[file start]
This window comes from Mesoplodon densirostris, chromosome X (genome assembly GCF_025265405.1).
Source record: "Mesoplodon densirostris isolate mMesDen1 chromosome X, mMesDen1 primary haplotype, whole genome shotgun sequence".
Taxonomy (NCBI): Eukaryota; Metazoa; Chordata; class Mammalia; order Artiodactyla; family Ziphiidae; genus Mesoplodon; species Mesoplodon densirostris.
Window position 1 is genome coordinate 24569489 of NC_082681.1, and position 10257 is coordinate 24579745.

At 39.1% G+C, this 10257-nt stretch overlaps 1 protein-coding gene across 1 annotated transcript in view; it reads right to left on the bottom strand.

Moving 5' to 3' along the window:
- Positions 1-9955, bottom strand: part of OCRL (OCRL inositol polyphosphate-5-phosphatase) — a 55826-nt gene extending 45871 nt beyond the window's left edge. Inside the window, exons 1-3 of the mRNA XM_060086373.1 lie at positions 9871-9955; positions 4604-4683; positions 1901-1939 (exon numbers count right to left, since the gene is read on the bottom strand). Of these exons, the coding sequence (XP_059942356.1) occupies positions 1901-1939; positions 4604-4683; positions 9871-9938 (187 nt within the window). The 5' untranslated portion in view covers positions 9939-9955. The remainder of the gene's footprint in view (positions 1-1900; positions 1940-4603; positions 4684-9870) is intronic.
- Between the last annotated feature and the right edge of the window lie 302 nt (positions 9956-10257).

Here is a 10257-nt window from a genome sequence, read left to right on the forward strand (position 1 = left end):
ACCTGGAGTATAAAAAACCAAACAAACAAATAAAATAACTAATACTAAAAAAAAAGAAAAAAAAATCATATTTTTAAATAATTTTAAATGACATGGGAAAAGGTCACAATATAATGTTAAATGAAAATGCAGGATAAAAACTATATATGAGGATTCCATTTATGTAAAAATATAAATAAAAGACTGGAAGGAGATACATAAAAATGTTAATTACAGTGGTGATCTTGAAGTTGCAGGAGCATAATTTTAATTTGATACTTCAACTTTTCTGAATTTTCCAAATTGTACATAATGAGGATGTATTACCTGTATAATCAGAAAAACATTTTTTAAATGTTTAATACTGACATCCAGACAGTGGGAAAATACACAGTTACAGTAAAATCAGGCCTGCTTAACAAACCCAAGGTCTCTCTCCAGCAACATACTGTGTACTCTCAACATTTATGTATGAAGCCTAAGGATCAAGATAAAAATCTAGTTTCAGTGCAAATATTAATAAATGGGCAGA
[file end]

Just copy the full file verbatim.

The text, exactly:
This window comes from Mesoplodon densirostris, chromosome X (genome assembly GCF_025265405.1).
Source record: "Mesoplodon densirostris isolate mMesDen1 chromosome X, mMesDen1 primary haplotype, whole genome shotgun sequence".
Taxonomy (NCBI): Eukaryota; Metazoa; Chordata; class Mammalia; order Artiodactyla; family Ziphiidae; genus Mesoplodon; species Mesoplodon densirostris.
Window position 1 is genome coordinate 24569489 of NC_082681.1, and position 10257 is coordinate 24579745.

At 39.1% G+C, this 10257-nt stretch overlaps 1 protein-coding gene across 1 annotated transcript in view; it reads right to left on the bottom strand.

Moving 5' to 3' along the window:
- Positions 1-9955, bottom strand: part of OCRL (OCRL inositol polyphosphate-5-phosphatase) — a 55826-nt gene extending 45871 nt beyond the window's left edge. Inside the window, exons 1-3 of the mRNA XM_060086373.1 lie at positions 9871-9955; positions 4604-4683; positions 1901-1939 (exon numbers count right to left, since the gene is read on the bottom strand). Of these exons, the coding sequence (XP_059942356.1) occupies positions 1901-1939; positions 4604-4683; positions 9871-9938 (187 nt within the window). The 5' untranslated portion in view covers positions 9939-9955. The remainder of the gene's footprint in view (positions 1-1900; positions 1940-4603; positions 4684-9870) is intronic.
- Between the last annotated feature and the right edge of the window lie 302 nt (positions 9956-10257).

Here is a 10257-nt window from a genome sequence, read left to right on the forward strand (position 1 = left end):
ACCTGGAGTATAAAAAACCAAACAAACAAATAAAATAACTAATACTAAAAAAAAAGAAAAAAAAATCATATTTTTAAATAATTTTAAATGACATGGGAAAAGGTCACAATATAATGTTAAATGAAAATGCAGGATAAAAACTATATATGAGGATTCCATTTATGTAAAAATATAAATAAAAGACTGGAAGGAGATACATAAAAATGTTAATTACAGTGGTGATCTTGAAGTTGCAGGAGCATAATTTTAATTTGATACTTCAACTTTTCTGAATTTTCCAAATTGTACATAATGAGGATGTATTACCTGTATAATCAGAAAAACATTTTTTAAATGTTTAATACTGACATCCAGACAGTGGGAAAATACACAGTTACAGTAAAATCAGGCCTGCTTAACAAACCCAAGGTCTCTCTCCAGCAACATACTGTGTACTCTCAACATTTATGTATGAAGCCTAAGGATCAAGATAAAAATCTAGTTTCAGTGCAAATATTAATAAATGGGCAGA